Earlier this year, a rare albino moose was spotted in the forests of Värmland in Sweden.
The astonishing animal instantly became a worldwide viral hit after Hans Nilsson, a local politician, caught it on film.
Police in Värmland, the Swedish region where the stately moose roams, decided to cull the animal in a decision that outraged animal rights campaigners.
The decision was made after the moose approached a woman out walking her two dogs. She fell and was injured. Her dogs were also scared by the animal. There are also reports that some people in the area are afraid to go outside because of the moose.
However, tens of thousands of Swedes rallied to save the rare creature.
Just five hours after launch on Monday, more than 20,000 people had signed an online petition by Sweden's largest animal rights organisation, Djurens rätt.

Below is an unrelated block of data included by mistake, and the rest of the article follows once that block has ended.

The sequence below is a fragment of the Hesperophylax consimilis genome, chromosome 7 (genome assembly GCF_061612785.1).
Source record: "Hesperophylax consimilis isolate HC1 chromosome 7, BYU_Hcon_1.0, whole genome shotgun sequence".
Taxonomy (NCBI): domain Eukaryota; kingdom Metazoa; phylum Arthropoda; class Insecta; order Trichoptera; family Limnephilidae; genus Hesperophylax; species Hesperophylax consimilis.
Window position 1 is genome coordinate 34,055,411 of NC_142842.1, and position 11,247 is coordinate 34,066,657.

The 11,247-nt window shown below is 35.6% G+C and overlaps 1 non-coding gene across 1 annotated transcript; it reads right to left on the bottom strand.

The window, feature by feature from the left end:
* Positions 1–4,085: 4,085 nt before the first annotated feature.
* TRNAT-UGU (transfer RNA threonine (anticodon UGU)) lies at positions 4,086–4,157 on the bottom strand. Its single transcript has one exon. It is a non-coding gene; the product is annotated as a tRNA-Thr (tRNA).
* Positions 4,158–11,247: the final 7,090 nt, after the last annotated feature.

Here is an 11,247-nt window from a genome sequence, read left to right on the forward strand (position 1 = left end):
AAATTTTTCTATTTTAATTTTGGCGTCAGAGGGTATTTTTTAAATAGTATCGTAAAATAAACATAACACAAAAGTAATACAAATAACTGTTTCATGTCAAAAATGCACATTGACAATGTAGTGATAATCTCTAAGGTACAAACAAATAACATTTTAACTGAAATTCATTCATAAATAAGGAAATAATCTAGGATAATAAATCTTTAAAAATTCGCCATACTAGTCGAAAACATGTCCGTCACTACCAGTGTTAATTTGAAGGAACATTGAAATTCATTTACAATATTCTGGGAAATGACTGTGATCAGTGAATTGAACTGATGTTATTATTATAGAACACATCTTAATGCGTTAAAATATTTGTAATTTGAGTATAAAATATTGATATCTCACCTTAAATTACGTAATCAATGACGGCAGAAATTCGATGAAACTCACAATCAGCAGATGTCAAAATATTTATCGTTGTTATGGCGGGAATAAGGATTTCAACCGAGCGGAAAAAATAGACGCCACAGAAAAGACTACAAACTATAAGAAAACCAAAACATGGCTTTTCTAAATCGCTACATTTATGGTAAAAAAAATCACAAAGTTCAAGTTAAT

"It is the fastest-growing petition we have ever had," a spokesperson for the organisation, which has more than 40,000 members, told The Local on Tuesday.
On Tuesday afternoon, police revoked their decision to cull the rare animal, according to The Local.
The animals that North Americans know as moose (Alces alces) are typically called 'elk' in Europe.
"Since November 6th there have been no reports about the elk acting in an aggressive way, which is why the decision about aprotective hunt no longer applies," said Värmland police in a statement.
In Sweden, the white moose population is estimated to consist of about 100 animals. The total Swedish moose population is estimated at 300,000 to 400,000.
This article was originally published by Business Insider.
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